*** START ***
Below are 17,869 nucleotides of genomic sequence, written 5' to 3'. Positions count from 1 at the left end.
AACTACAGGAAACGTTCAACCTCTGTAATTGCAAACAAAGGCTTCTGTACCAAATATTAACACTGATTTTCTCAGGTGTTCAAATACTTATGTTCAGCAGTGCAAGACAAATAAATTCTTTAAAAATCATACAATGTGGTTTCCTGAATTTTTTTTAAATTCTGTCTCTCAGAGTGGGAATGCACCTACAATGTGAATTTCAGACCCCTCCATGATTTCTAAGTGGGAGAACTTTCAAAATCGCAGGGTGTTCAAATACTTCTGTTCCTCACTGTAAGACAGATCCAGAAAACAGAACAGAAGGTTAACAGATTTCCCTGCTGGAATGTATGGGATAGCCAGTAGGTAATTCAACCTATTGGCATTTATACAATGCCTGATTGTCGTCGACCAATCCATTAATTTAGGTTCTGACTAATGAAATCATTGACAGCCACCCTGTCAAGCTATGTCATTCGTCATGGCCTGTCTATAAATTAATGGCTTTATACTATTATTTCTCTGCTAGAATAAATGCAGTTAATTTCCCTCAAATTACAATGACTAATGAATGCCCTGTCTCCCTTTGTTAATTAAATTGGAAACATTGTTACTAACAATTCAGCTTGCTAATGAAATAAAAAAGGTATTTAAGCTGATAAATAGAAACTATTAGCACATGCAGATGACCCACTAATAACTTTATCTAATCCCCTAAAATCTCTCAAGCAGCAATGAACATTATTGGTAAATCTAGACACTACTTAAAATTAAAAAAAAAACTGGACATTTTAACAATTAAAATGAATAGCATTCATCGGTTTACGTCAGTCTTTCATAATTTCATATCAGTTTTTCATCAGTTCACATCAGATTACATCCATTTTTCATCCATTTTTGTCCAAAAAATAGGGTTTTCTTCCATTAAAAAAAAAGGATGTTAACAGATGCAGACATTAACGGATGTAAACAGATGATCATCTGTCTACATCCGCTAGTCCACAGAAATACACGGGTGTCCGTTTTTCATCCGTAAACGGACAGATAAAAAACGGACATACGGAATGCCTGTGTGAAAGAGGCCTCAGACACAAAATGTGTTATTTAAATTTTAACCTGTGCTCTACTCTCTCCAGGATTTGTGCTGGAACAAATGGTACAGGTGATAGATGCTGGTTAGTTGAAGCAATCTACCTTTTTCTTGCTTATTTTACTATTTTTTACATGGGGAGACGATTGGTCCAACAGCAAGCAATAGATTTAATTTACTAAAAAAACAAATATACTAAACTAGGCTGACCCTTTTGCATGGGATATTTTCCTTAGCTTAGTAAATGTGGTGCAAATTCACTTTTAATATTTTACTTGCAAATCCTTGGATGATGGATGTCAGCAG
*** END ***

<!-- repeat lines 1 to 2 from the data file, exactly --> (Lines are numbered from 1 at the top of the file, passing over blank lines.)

Below are 17,869 nucleotides of genomic sequence, written 5' to 3'. Positions count from 1 at the left end.
AACTACAGGAAACGTTCAACCTCTGTAATTGCAAACAAAGGCTTCTGTACCAAATATTAACACTGATTTTCTCAGGTGTTCAAATACTTATGTTCAGCAGTGCAAGACAAATAAATTCTTTAAAAATCATACAATGTGGTTTCCTGAATTTTTTTTAAATTCTGTCTCTCAGAGTGGGAATGCACCTACAATGTGAATTTCAGACCCCTCCATGATTTCTAAGTGGGAGAACTTTCAAAATCGCAGGGTGTTCAAATACTTCTGTTCCTCACTGTAAGACAGATCCAGAAAACAGAACAGAAGGTTAACAGATTTCCCTGCTGGAATGTATGGGATAGCCAGTAGGTAATTCAACCTATTGGCATTTATACAATGCCTGATTGTCGTCGACCAATCCATTAATTTAGGTTCTGACTAATGAAATCATTGACAGCCACCCTGTCAAGCTATGTCATTCGTCATGGCCTGTCTATAAATTAATGGCTTTATACTATTATTTCTCTGCTAGAATAAATGCAGTTAATTTCCCTCAAATTACAATGACTAATGAATGCCCTGTCTCCCTTTGTTAATTAAATTGGAAACATTGTTACTAACAATTCAGCTTGCTAATGAAATAAAAAAGGTATTTAAGCTGATAAATAGAAACTATTAGCACATGCAGATGACCCACTAATAACTTTATCTAATCCCCTAAAATCTCTCAAGCAGCAATGAACATTATTGGTAAATCTAGACACTACTTAAAATTAAAAAAAAAACTGGACATTTTAACAATTAAAATGAATAGCATTCATCGGTTTACGTCAGTCTTTCATAATTTCATATCAGTTTTTCATCAGTTCACATCAGATTACATCCATTTTTCATCCATTTTTGTCCAAAAAATAGGGTTTTCTTCCATTAAAAAAAAAGGATGTTAACAGATGCAGACATTAACGGATGTAAACAGATGATCATCTGTCTACATCCGCTAGTCCACAGAAATACACGGGTGTCCGTTTTTCATCCGTAAACGGACAGATAAAAAACGGACATACGGAATGCCTGTGTGAAAGAGGCCTCAGACACAAAATGTGTTATTTAAATTTTAACCTGTGCTCTACTCTCTCCAGGATTTGTGCTGGAACAAATGGTACAGGTGATAGATGCTGGTTAGTTGAAGCAATCTACCTTTTTCTTGCTTATTTTACTATTTTTTACATGGGGAGACGATTGGTCCAACAGCAAGCAATAGATTTAATTTACTAAAAAAACAAATATACTAAACTAGGCTGACCCTTTTGCATGGGATATTTTCCTTAGCTTAGTAAATGTGGTGCAAATTCACTTTTAATATTTTACTTGCAAATCCTTGGATGATGGATGTCAGCAG